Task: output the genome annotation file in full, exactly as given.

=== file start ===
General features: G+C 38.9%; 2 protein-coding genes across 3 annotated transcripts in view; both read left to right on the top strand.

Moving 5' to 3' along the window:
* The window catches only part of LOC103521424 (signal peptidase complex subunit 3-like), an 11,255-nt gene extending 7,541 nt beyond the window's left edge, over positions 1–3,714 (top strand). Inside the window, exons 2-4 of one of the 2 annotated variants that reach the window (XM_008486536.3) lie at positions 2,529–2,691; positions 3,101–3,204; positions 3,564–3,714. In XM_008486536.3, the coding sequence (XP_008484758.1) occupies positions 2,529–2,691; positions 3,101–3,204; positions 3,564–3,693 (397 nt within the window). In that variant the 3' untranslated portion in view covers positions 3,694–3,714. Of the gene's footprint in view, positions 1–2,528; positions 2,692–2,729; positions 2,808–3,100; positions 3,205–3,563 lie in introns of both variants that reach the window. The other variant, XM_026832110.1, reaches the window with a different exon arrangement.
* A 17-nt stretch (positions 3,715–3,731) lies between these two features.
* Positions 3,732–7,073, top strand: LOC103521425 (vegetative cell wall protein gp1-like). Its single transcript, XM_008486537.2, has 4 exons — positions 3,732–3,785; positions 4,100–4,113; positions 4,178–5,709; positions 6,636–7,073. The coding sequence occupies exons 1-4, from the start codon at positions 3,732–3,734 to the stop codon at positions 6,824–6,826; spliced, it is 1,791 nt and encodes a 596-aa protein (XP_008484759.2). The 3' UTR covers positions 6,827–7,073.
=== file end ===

General features: G+C 38.9%; 2 protein-coding genes across 3 annotated transcripts in view; both read left to right on the top strand.

Moving 5' to 3' along the window:
* The window catches only part of LOC103521424 (signal peptidase complex subunit 3-like), an 11,255-nt gene extending 7,541 nt beyond the window's left edge, over positions 1–3,714 (top strand). Inside the window, exons 2-4 of one of the 2 annotated variants that reach the window (XM_008486536.3) lie at positions 2,529–2,691; positions 3,101–3,204; positions 3,564–3,714. In XM_008486536.3, the coding sequence (XP_008484758.1) occupies positions 2,529–2,691; positions 3,101–3,204; positions 3,564–3,693 (397 nt within the window). In that variant the 3' untranslated portion in view covers positions 3,694–3,714. Of the gene's footprint in view, positions 1–2,528; positions 2,692–2,729; positions 2,808–3,100; positions 3,205–3,563 lie in introns of both variants that reach the window. The other variant, XM_026832110.1, reaches the window with a different exon arrangement.
* A 17-nt stretch (positions 3,715–3,731) lies between these two features.
* Positions 3,732–7,073, top strand: LOC103521425 (vegetative cell wall protein gp1-like). Its single transcript, XM_008486537.2, has 4 exons — positions 3,732–3,785; positions 4,100–4,113; positions 4,178–5,709; positions 6,636–7,073. The coding sequence occupies exons 1-4, from the start codon at positions 3,732–3,734 to the stop codon at positions 6,824–6,826; spliced, it is 1,791 nt and encodes a 596-aa protein (XP_008484759.2). The 3' UTR covers positions 6,827–7,073.